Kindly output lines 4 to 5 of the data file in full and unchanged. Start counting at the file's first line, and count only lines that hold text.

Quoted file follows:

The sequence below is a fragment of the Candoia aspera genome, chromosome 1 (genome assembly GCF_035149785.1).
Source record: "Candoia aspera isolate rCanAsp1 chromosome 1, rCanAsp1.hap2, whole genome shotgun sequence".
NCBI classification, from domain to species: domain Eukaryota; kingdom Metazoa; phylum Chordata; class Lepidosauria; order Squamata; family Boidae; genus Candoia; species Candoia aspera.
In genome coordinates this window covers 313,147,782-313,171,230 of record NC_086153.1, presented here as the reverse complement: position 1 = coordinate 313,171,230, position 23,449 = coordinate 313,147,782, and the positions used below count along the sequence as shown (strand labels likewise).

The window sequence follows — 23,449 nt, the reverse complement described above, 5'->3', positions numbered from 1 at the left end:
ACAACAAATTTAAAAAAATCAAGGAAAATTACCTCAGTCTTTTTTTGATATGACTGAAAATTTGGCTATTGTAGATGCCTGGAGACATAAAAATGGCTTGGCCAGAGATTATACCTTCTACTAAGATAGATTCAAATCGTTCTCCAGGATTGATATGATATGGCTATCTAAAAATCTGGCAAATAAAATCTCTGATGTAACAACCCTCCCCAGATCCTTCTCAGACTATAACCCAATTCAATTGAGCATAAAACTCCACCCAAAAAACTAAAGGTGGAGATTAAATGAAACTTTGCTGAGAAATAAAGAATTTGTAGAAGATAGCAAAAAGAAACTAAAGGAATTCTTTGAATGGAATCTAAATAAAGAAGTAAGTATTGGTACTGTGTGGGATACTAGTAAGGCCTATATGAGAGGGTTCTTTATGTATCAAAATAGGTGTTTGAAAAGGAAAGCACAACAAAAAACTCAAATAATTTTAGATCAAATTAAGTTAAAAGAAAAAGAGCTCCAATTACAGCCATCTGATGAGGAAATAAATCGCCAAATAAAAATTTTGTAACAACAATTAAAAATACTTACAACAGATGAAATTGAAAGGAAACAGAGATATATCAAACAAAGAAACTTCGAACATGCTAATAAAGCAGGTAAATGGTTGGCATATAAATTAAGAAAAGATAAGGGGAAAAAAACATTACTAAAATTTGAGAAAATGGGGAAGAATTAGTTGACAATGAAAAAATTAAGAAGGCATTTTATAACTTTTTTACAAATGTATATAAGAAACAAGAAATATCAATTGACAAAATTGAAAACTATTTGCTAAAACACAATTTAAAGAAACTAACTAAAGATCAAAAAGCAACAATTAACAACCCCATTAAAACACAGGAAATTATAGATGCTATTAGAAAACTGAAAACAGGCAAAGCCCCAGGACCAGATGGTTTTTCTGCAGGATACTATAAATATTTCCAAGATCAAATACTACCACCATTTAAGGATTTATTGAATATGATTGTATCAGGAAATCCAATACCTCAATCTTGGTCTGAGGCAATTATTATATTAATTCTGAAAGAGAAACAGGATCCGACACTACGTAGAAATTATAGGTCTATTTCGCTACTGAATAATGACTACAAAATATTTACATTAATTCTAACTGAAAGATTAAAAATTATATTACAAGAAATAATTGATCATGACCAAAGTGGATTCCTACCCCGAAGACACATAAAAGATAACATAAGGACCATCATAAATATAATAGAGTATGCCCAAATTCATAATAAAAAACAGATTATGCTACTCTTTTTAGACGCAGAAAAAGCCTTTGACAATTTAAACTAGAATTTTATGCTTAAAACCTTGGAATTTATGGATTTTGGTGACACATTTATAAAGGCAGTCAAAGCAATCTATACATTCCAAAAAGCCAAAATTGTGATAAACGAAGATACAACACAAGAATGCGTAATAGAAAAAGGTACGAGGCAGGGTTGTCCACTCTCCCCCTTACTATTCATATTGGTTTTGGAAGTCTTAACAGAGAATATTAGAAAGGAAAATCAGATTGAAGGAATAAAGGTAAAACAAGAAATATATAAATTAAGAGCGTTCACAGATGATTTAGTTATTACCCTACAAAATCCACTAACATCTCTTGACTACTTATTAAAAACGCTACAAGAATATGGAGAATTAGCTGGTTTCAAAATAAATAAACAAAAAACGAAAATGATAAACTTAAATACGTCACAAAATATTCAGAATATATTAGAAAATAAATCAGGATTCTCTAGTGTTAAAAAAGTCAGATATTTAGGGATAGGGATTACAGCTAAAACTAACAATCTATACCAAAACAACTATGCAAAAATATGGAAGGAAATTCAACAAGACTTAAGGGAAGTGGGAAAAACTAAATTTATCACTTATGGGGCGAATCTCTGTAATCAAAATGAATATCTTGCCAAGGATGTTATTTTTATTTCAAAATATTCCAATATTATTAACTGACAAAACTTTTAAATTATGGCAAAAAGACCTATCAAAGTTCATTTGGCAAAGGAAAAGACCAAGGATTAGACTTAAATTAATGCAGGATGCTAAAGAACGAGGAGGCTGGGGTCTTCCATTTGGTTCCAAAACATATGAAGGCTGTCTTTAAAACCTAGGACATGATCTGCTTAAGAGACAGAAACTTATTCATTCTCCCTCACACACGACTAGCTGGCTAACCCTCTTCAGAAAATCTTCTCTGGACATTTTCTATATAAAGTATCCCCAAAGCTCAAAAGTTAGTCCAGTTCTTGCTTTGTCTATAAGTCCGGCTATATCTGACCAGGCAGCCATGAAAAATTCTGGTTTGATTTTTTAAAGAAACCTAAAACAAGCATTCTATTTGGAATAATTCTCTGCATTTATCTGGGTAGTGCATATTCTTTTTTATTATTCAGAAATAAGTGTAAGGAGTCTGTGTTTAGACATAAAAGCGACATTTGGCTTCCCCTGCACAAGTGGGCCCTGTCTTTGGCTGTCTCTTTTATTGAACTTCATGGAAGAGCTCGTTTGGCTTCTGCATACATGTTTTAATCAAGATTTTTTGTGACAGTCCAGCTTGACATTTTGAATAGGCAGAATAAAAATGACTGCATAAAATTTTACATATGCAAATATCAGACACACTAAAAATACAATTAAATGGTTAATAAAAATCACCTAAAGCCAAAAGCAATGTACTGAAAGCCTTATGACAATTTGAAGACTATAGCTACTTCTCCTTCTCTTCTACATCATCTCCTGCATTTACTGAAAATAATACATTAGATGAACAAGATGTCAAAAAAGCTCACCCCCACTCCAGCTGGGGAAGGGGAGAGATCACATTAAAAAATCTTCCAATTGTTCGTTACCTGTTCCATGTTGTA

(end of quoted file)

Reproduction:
In genome coordinates this window covers 313,147,782-313,171,230 of record NC_086153.1, presented here as the reverse complement: position 1 = coordinate 313,171,230, position 23,449 = coordinate 313,147,782, and the positions used below count along the sequence as shown (strand labels likewise).

The window sequence follows — 23,449 nt, the reverse complement described above, 5'->3', positions numbered from 1 at the left end: